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Blood transfusion

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Every week, Australia needs 27,000 donations from volunteers to ensure there is an adequate supply of blood and blood products for those who need it. People who give blood may feel light-headed and nauseous – Red Cross Blood Service donation centres keep a close eye on donors after their donation to reduce the risk of more serious side effects. People need to have donated blood and blood products for many different reasons – after surgery, after accidents, after giving birth and more. A few need donations regularly for genetic conditions like haemophilia. Some people who received donated blood have a fever, while a very small number get infections. About 1 in 3 Australians will need a blood transfusion at some time in their lives. Follow the links below to find trusted information about blood transfusion.

Last reviewed: August 2014

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Blood donation (giving blood) information on video | myVMC

Blood donation or plasma donation, that is giving blood to a blood bank, is a simple procedure that enables blood transfusions and can save lives.

Read more on myVMC – Virtual Medical Centre website

Blood Transfusion | myVMC

Medical centre information for blood donation and health of blood transfusion rhesus factor blood group information Australia

Read more on myVMC – Virtual Medical Centre website

Donating blood | Australian Red Cross Blood Service

The Blood Service collects blood from voluntary, non-remunerated donors at both fixed and mobile collection centres across Australia to ensure our blood supplies can meet the needs of patients who require blood transfusions.

Read more on Australian Red Cross Blood Service website

Developing artificial blood substitutes video | myVMC

Developing artificial blood substitutes could enable more blood transfusions and relieve pressure on blood donors. However; they cannot yet be produced.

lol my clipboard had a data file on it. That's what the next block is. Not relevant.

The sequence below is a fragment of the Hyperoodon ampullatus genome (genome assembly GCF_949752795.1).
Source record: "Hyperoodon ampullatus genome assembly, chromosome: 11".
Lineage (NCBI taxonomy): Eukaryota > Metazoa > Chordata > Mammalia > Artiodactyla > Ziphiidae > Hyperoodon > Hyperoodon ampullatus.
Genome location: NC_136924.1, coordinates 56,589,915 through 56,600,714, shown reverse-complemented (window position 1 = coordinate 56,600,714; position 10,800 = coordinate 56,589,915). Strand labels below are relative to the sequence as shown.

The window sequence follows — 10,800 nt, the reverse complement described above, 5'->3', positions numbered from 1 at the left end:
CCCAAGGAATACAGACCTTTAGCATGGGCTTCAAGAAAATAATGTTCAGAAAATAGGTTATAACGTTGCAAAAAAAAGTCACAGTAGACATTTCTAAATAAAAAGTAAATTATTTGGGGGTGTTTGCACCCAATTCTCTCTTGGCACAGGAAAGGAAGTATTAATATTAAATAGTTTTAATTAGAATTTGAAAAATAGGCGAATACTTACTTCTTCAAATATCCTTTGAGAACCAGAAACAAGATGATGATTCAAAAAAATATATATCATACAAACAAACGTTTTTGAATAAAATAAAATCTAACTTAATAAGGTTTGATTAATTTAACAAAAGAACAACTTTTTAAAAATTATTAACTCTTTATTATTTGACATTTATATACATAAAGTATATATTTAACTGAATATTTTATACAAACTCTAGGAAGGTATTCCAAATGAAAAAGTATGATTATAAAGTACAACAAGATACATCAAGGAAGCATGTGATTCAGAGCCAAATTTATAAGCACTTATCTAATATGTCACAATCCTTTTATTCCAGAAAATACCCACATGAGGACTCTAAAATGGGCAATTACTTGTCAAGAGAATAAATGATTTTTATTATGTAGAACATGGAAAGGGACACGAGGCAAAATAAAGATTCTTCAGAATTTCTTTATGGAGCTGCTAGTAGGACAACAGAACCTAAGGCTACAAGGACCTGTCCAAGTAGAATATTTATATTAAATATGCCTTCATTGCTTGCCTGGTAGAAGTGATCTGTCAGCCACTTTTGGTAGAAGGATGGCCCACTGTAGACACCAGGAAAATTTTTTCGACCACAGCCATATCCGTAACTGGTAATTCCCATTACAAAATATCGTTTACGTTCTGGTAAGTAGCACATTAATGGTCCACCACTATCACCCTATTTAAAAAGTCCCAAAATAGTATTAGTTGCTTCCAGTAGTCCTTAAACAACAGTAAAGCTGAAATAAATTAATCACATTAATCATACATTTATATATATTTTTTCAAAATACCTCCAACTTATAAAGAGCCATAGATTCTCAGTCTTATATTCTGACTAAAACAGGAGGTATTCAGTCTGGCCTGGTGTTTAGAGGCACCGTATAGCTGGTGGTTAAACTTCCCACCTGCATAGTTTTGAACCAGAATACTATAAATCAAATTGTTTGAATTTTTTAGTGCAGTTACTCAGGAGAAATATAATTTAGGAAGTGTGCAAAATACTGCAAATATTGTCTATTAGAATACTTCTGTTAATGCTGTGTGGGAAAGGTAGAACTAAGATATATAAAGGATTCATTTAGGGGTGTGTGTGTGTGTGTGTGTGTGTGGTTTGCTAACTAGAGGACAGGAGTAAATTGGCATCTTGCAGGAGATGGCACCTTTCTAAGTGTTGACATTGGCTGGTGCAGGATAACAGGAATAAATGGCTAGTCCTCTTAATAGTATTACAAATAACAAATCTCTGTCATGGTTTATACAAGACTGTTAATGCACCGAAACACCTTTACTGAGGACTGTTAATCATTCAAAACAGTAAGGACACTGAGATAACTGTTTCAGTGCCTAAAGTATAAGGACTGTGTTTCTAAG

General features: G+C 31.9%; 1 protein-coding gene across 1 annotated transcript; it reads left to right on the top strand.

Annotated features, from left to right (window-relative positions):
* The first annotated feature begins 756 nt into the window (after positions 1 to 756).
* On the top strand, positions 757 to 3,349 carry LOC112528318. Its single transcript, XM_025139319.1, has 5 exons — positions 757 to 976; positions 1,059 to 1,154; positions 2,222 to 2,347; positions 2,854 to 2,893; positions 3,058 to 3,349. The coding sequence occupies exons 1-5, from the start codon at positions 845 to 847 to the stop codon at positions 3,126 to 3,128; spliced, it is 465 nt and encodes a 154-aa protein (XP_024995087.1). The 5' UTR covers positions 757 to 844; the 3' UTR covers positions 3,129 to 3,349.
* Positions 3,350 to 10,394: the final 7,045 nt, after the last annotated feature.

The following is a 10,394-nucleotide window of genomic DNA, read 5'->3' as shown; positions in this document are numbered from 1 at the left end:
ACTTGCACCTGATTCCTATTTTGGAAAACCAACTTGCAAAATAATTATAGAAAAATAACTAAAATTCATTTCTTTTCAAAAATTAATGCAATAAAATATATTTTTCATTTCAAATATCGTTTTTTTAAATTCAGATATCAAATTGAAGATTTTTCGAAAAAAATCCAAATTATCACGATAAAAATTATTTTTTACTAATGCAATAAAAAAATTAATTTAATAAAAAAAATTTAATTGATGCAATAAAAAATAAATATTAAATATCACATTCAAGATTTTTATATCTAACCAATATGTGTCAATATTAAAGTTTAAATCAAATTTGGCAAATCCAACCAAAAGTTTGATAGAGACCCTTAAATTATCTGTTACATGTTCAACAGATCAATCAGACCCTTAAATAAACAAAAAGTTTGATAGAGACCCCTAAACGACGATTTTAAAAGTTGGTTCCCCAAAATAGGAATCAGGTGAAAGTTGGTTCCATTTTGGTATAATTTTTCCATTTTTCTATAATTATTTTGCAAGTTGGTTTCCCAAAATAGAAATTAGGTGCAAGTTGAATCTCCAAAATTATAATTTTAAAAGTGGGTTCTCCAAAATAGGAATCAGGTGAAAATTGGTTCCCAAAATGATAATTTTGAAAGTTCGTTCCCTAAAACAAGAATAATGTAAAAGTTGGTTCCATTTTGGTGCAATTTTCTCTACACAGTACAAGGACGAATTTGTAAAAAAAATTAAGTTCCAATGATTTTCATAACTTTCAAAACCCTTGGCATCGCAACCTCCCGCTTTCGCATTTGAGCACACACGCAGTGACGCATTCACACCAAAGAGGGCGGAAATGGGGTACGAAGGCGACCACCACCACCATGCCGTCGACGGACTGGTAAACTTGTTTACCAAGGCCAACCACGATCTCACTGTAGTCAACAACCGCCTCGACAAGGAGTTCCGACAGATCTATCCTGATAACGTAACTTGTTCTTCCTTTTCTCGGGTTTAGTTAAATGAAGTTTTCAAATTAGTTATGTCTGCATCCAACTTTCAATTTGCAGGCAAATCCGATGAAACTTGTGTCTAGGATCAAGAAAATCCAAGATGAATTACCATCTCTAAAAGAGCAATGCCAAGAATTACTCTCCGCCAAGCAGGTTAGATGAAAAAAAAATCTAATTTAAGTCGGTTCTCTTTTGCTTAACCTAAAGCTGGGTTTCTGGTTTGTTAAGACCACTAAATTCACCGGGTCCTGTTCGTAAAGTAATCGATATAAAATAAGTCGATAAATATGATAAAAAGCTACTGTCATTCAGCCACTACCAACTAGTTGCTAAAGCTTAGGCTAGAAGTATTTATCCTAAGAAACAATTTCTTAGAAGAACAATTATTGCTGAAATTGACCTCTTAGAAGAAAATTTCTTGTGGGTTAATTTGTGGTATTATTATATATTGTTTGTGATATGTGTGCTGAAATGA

Read more on myVMC – Virtual Medical Centre website

Blood transfusion | Sydney Children's Hospitals Network

What is a blood transfusion? A blood transfusion is a way of giving a small amount of one persons blood to another person who needs it

Read more on Sydney Children's Hospitals Network website

Blood donation | myVMC

Blood is a bodily fluid which is circulated around the body via small vessels. Blood contains nutrients and oxygen which are needed to maintain healthy tissues. Blood has a number of components, including red blood cells, white blood cells, plasma, and platelets.

Read more on myVMC – Virtual Medical Centre website

Patient blood management consent

Patient blood management (PBM) is a recent standard of care in medicine and surgery

Read more on WA Health website

Can people who have had cancer still donate blood? :: Transfusion resources

The Australian Red Cross Blood Service is a division of the Australian Red Cross. Funded by the federal, state and territory governments of Australia to supply the community with safe, high quality blood and blood products, as well as organ and bone marrow services for transplantation.

Read more on Australian Red Cross Blood Service website

Blood typing - ABO blood groups and Rh types

Classifying blood types is particularly important when it comes to blood transfusions. The most common systems used for classifying blood are the ABO blood group system and the Rhesus (Rh) type system.

Read more on myDr website

Ross River virus in at-risk Australian blood donors: implications for blood supply safety | Australian Red Cross Blood Service

What was the question?We wanted to find out whether any of our donors in at risk areas were infected with the Ross River virus (RRV) during peak seasons for transmission of the disease. This information will be used to assess the risk of transmitting RRV through blood transfusion, and help us decide whether we need additional controls to keep the blood supply safe.Why is it important? Australian Red Cross Blood Service - Call 13 14 95 today to donate blood and save three lives

Read more on Australian Red Cross Blood Service website

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